From assembly document :

Accessing surface bodies from Assembly document is more complicated task.  Inventor object proxy are effectively used to represent a entities of part in assembly context without making a copy.  An object proxy is a reference to an object through a particular occurrence. Think of it as a pairing with its respective native object, but returns context-specific data.

An example is a face of a part within an assembly. When this face is queried through the API, what do the results mean - are coordinates returned in the context of the assembly, or the native part? What if the part is inserted into the assembly multiple times; how is a particular instance of the face identified? A key purpose of proxies is to provide answers to these questions. In this case, the proxy of the face object performs the necessary transformations to provide point data in the required context, and also provides information about which occurrence the face is associated with.

To the user, the notion of proxies is transparent. When a user selects a part through the Autodesk Inventor user interface, conceptually the part is in the assembly. It doesn't matter to users that they are working with a proxy that is presenting coordinates and faces and so on in the assembly context and not in the context of the referenced part. But developers need to obtain data specifically in the part or assembly context. There is no geometry in the assembly, only a proxy that is performing the required transformations based on the position of the part within the assembly. ComponentOccurances extend the concept of object proxy to assemblies and sub assemblies.  Following object model provides the route to access surface bodies from Assembly document.

Assembly-level component occurrences and definitions - Object Model Diagram

To simplify the process of accessing surface bodies from assembly lets declare the function getAssemblySurfaceBodies (ComponentOccurrencesPtr, surfaceBodyList). Following code illustrate the usage of the above function.

if(mInvApplication->ActiveDocumentType==kAssemblyDocumentObject)
{
	vector surfaceBodyList
	AssemblyDocumentPtr assmDoc = NULL;
 	assmDoc = (AssemblyDocumentPtr) mInvApplication->ActiveDocument;

	ComponentOccurrencesPtr componentOccurrences = NULL;
	componentOccurrences  = assmDoc->ComponentDefinition->Occurrences;
	hr = getAssemblySurfaceBodie(componentOccurrences,surfaceBodyList);
}

Code checks assembly document type and based on document type either access surface bodies or recursively calls to itself to go further depth of sub assembly. Recursion has helps complex component walkover from root assembly simple.

void getAssemblySurfaceBodies(ComponentOccurrencesPtr inCompOccurrences, vector& outSurfaceBody)
{
  	for (int i = 1; i <= inCompOccurrences->Count; i++)
	{

		ComponentOccurrencePtr compOccurrence = inCompOccurrences->GetItem(i);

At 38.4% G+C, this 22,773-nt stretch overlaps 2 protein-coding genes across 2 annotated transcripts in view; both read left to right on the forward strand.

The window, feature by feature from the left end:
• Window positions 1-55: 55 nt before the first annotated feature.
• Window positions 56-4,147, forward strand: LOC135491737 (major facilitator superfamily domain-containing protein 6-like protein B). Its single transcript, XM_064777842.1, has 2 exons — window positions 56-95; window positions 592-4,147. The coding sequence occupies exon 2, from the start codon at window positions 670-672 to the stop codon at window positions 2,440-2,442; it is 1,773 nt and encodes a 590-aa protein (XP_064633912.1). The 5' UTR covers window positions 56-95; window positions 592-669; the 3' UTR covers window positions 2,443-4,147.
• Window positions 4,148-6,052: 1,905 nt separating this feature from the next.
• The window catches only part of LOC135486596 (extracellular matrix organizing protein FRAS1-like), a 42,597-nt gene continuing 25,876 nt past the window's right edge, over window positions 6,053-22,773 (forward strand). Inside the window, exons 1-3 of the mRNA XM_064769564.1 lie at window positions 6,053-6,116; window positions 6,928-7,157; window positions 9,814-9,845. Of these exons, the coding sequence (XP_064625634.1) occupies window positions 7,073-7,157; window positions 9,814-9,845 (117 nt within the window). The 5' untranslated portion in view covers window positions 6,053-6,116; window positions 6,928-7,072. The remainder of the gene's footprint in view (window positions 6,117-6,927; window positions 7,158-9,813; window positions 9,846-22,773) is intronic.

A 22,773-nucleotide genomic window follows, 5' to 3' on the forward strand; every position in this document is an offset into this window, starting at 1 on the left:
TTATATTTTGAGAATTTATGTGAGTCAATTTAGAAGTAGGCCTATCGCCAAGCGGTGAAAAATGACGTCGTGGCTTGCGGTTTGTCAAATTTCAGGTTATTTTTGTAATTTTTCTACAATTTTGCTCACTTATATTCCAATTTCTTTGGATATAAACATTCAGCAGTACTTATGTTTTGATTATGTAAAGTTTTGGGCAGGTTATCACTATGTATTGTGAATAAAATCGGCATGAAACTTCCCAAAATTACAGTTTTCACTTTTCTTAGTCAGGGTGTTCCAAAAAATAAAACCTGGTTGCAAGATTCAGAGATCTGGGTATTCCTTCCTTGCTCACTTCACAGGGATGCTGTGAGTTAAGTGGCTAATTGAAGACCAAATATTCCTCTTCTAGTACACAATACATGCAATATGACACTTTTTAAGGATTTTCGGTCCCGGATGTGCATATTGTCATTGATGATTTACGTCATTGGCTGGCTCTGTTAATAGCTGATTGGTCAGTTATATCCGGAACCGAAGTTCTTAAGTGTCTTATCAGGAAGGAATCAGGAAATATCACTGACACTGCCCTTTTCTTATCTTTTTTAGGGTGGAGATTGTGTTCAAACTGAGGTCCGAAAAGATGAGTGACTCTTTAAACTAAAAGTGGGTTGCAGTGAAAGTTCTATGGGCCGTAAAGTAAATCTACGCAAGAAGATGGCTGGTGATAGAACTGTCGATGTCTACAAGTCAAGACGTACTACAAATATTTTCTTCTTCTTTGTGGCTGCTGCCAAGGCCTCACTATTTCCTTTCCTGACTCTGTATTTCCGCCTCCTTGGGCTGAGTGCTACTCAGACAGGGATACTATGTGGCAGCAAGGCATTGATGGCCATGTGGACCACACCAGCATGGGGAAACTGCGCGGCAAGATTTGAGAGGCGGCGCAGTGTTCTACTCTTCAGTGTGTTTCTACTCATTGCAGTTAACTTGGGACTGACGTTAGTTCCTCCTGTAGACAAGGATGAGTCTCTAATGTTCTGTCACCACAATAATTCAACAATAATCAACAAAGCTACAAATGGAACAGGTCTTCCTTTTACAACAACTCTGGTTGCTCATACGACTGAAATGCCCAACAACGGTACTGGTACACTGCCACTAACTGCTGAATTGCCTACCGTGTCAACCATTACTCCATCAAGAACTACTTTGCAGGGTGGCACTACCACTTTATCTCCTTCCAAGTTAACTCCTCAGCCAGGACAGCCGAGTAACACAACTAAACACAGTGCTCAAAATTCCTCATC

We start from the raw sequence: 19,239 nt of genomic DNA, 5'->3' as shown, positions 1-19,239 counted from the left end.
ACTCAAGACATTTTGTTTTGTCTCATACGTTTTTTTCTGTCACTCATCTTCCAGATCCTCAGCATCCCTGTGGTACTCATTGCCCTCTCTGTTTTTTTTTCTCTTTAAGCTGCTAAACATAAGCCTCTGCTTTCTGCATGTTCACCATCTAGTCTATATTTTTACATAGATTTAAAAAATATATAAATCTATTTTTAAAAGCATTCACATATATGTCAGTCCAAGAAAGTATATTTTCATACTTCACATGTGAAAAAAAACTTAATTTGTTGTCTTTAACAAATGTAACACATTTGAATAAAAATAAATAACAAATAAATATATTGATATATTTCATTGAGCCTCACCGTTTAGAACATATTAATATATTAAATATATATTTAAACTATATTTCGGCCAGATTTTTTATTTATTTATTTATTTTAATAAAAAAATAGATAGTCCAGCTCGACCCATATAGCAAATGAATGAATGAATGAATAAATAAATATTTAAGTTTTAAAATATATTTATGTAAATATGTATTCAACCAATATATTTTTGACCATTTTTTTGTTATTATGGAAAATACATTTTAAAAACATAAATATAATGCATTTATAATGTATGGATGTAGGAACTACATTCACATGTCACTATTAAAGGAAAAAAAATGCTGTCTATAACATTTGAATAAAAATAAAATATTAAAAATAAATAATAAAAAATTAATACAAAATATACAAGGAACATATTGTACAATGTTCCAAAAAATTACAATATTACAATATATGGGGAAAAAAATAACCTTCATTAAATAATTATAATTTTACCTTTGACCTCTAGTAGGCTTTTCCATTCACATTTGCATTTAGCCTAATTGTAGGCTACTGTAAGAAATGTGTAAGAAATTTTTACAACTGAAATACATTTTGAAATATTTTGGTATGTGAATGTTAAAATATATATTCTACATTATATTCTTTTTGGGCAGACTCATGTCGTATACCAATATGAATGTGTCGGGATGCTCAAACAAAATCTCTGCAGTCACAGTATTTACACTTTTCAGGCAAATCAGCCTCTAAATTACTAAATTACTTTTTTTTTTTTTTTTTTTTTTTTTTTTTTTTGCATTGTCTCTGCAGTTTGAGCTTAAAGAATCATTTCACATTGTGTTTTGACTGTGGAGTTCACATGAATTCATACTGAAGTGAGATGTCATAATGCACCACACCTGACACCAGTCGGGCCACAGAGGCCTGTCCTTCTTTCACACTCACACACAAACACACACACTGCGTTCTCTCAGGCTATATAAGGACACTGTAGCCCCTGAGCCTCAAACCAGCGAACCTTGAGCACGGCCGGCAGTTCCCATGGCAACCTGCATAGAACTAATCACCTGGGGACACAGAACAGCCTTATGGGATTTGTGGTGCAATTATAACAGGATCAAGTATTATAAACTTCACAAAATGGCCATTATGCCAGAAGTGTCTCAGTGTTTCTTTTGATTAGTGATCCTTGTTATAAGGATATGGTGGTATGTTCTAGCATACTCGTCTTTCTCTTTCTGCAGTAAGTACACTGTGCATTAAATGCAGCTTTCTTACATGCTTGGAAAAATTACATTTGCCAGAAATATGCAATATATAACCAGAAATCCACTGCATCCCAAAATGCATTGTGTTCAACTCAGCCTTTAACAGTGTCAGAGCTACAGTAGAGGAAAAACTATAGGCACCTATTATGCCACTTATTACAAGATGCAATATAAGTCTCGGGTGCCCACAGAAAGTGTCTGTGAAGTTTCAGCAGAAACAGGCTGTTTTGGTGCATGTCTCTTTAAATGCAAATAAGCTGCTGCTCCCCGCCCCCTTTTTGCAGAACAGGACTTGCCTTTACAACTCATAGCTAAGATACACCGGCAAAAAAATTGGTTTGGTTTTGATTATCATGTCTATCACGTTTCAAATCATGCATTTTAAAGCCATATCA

if(compOccurrence->GetSuppressed())
			continue;
		if(!compOccurrence->GetVisible())
			continue;

		// Use the Count property of the SubOccurrences property to determine if it's a subassembly or not.
		ComponentOccurrencesPtr SubOccurrences = compOccurrence->SubOccurrences;

		int SubOccurrencesCount = SubOccurrences->Count;

		if (SubOccurrencesCount > 0)
		{
			// It's a subassembly
			// Recursive call 
			getAssemblySurfaceBodies(SubOccurrences,outSurfaceBody);
		}
		else
		{
			// It's not a subassembly						
			SurfaceBodiesPtr surfaceBodies = compOccurrence->SurfaceBodies;
			int bodyCount = surfaceBodies->Count;
			for (int count = 1; count <= bodyCount; count++)
			{
				SurfaceBodyPtr surfaceBody = NULL;
				surfaceBody = surfaceBodies->GetItem(count);
				if(surfaceBody == NULL)
					continue;
				if(surfaceBody->GetVisible()){
					outSurfaceBody.push_back(surfaceBody);
					surfaceBodyMatrix.push_back(NULL);
				}
			} 

			ComponentDefinitionPtr componentDefinitionPtr;
			componentDefinitionPtr = compOccurrence->GetDefinition();

			ObjectTypeEnum objEnum = componentDefinitionPtr->GetType();
			if(objEnum == kPartComponentDefinitionObject)
			{
				matrix = compOccurrence->GetTransformation();
				// Surface bodies Triangulation
				CComPtr	workSurfaces;
				PartComponentDefinitionPtr partComponentDefinition(componentDefinitionPtr);
				hr = partComponentDefinition->get_WorkSurfaces(&workSurfaces);
				for (int index = 1; index <=  workSurfaces->GetCount(); index++)
				{
					CComPtr	workSurface;
					workSurfaces->get_Item(CComVariant( index),&workSurface);
					CComPtr tWorkSurfaceBodies = workSurface->SurfaceBodies;

					for (int count = 1; count <= tWorkSurfaceBodies->Count; count++)
					{
						SurfaceBodyPtr workSurfaceBody;
						tWorkSurfaceBodies->get_Item(count,&workSurfaceBody);
						if(workSurfaceBody->GetVisible())
						{
							outSurfaceBody.push_back(workSurfaceBody);
						}
					}
				}
			}
			else if(objEnum == kSheetMetalComponentDefinitionObject)
			{
				// Surface bodies Triangulation
				SheetMetalComponentDefinitionPtr SheetMetalComDef(componentDefinitionPtr);
				CComPtr	workSurfaces;
				hr = SheetMetalComDef->get_WorkSurfaces(&workSurfaces);
				for (int index = 1; index <=  workSurfaces->GetCount(); index++)
				{
					CComPtr	workSurface;
					workSurfaces->get_Item(CComVariant( index),&workSurface);
					CComPtr tWorkSurfaceBodies = workSurface->SurfaceBodies;

					for (int count = 1; count <= tWorkSurfaceBodies->Count; count++)
					{
						SurfaceBodyPtr workSurfaceBody;
						tWorkSurfaceBodies->get_Item(count,&workSurfaceBody);
						if(workSurfaceBody->GetVisible())
						{